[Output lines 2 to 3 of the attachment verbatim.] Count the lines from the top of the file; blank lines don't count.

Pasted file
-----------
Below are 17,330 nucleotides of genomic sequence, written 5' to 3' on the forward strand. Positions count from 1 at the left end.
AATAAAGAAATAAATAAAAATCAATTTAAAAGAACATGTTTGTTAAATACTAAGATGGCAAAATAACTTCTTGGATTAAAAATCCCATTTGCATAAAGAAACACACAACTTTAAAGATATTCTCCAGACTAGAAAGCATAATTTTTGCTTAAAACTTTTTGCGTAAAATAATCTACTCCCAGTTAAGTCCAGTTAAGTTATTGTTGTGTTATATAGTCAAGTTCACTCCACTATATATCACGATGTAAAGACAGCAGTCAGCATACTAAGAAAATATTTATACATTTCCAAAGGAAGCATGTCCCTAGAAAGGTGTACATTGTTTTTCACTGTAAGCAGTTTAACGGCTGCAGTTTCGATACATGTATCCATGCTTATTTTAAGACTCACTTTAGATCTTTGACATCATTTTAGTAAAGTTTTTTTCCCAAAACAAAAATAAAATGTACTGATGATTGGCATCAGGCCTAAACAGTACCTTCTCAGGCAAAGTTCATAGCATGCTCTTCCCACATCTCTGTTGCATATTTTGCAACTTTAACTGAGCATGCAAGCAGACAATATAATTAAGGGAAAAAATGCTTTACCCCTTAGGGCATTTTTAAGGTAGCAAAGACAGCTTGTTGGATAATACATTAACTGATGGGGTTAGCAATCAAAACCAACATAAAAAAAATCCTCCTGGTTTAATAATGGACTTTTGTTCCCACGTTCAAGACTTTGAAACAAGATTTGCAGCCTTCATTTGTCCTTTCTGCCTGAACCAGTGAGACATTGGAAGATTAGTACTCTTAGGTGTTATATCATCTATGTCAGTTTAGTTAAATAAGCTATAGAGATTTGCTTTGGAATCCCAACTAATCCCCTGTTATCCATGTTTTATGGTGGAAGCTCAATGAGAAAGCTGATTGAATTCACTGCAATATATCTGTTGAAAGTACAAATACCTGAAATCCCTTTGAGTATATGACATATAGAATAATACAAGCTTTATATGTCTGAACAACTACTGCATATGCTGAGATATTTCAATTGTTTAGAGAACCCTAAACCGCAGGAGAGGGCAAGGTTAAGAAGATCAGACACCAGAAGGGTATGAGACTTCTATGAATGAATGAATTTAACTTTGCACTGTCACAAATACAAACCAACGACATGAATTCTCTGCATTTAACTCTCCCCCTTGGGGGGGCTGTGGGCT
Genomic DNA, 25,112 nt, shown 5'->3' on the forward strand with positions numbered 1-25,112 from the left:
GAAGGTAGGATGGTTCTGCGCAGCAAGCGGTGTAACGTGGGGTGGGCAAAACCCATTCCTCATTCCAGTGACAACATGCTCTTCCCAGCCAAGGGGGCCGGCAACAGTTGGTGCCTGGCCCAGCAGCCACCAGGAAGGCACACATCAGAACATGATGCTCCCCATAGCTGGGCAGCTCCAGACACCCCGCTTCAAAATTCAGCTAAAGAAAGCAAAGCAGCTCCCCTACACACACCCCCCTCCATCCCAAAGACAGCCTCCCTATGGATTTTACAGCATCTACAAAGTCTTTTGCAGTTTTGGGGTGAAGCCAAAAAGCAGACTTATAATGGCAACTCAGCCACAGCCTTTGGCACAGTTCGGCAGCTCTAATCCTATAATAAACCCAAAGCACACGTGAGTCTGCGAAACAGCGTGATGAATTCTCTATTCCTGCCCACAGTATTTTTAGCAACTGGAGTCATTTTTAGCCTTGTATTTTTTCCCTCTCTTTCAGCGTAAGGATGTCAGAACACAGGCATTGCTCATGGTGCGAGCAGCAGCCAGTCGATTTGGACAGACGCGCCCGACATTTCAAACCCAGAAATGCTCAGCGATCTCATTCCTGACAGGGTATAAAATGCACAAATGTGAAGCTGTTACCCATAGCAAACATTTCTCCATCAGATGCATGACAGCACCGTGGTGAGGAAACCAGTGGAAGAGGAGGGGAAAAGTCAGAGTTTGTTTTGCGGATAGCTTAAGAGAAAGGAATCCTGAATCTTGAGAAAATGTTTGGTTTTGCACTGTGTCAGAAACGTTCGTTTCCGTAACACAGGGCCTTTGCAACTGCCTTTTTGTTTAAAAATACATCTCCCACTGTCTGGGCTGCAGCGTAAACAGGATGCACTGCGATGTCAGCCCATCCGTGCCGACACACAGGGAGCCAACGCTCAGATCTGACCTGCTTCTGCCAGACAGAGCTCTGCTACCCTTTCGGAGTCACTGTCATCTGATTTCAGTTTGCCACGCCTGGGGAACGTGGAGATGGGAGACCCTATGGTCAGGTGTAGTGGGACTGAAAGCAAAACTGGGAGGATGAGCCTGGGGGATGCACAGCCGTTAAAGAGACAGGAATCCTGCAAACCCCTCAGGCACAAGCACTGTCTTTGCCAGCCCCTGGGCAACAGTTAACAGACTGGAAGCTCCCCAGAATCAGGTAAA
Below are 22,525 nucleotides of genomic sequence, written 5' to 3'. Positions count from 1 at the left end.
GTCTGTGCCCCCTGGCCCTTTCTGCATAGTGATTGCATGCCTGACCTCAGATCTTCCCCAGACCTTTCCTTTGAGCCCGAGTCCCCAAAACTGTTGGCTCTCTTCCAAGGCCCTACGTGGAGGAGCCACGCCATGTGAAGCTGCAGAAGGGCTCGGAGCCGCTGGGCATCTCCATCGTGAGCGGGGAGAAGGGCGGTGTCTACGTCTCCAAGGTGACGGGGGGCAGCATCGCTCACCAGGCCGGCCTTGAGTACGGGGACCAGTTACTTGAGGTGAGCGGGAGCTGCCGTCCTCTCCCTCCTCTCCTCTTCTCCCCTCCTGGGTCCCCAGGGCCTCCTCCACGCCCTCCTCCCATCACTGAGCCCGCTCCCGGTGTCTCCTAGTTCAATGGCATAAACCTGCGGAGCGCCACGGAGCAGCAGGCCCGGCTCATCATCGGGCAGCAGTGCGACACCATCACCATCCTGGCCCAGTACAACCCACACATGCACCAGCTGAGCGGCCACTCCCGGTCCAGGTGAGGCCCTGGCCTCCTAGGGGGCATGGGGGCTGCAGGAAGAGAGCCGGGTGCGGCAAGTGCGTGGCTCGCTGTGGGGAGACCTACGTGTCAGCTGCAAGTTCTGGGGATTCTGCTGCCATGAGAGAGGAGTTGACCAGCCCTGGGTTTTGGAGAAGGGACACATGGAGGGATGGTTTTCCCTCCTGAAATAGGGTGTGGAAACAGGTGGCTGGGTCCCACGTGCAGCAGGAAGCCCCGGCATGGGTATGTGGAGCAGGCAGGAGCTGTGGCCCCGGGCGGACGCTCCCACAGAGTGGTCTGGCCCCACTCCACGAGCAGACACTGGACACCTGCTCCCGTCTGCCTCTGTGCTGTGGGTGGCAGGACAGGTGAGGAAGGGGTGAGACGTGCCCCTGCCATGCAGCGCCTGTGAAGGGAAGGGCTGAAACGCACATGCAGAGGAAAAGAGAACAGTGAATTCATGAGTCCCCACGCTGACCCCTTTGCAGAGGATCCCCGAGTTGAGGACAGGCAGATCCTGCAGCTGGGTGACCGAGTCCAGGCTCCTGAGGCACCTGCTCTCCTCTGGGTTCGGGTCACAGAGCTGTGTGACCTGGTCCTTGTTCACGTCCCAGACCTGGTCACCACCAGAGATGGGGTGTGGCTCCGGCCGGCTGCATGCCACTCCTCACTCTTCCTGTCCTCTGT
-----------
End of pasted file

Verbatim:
AATAAAGAAATAAATAAAAATCAATTTAAAAGAACATGTTTGTTAAATACTAAGATGGCAAAATAACTTCTTGGATTAAAAATCCCATTTGCATAAAGAAACACACAACTTTAAAGATATTCTCCAGACTAGAAAGCATAATTTTTGCTTAAAACTTTTTGCGTAAAATAATCTACTCCCAGTTAAGTCCAGTTAAGTTATTGTTGTGTTATATAGTCAAGTTCACTCCACTATATATCACGATGTAAAGACAGCAGTCAGCATACTAAGAAAATATTTATACATTTCCAAAGGAAGCATGTCCCTAGAAAGGTGTACATTGTTTTTCACTGTAAGCAGTTTAACGGCTGCAGTTTCGATACATGTATCCATGCTTATTTTAAGACTCACTTTAGATCTTTGACATCATTTTAGTAAAGTTTTTTTCCCAAAACAAAAATAAAATGTACTGATGATTGGCATCAGGCCTAAACAGTACCTTCTCAGGCAAAGTTCATAGCATGCTCTTCCCACATCTCTGTTGCATATTTTGCAACTTTAACTGAGCATGCAAGCAGACAATATAATTAAGGGAAAAAATGCTTTACCCCTTAGGGCATTTTTAAGGTAGCAAAGACAGCTTGTTGGATAATACATTAACTGATGGGGTTAGCAATCAAAACCAACATAAAAAAAATCCTCCTGGTTTAATAATGGACTTTTGTTCCCACGTTCAAGACTTTGAAACAAGATTTGCAGCCTTCATTTGTCCTTTCTGCCTGAACCAGTGAGACATTGGAAGATTAGTACTCTTAGGTGTTATATCATCTATGTCAGTTTAGTTAAATAAGCTATAGAGATTTGCTTTGGAATCCCAACTAATCCCCTGTTATCCATGTTTTATGGTGGAAGCTCAATGAGAAAGCTGATTGAATTCACTGCAATATATCTGTTGAAAGTACAAATACCTGAAATCCCTTTGAGTATATGACATATAGAATAATACAAGCTTTATATGTCTGAACAACTACTGCATATGCTGAGATATTTCAATTGTTTAGAGAACCCTAAACCGCAGGAGAGGGCAAGGTTAAGAAGATCAGACACCAGAAGGGTATGAGACTTCTATGAATGAATGAATTTAACTTTGCACTGTCACAAATACAAACCAACGACATGAATTCTCTGCATTTAACTCTCCCCCTTGGGGGGGCTGTGGGCT
Genomic DNA, 25,112 nt, shown 5'->3' on the forward strand with positions numbered 1-25,112 from the left: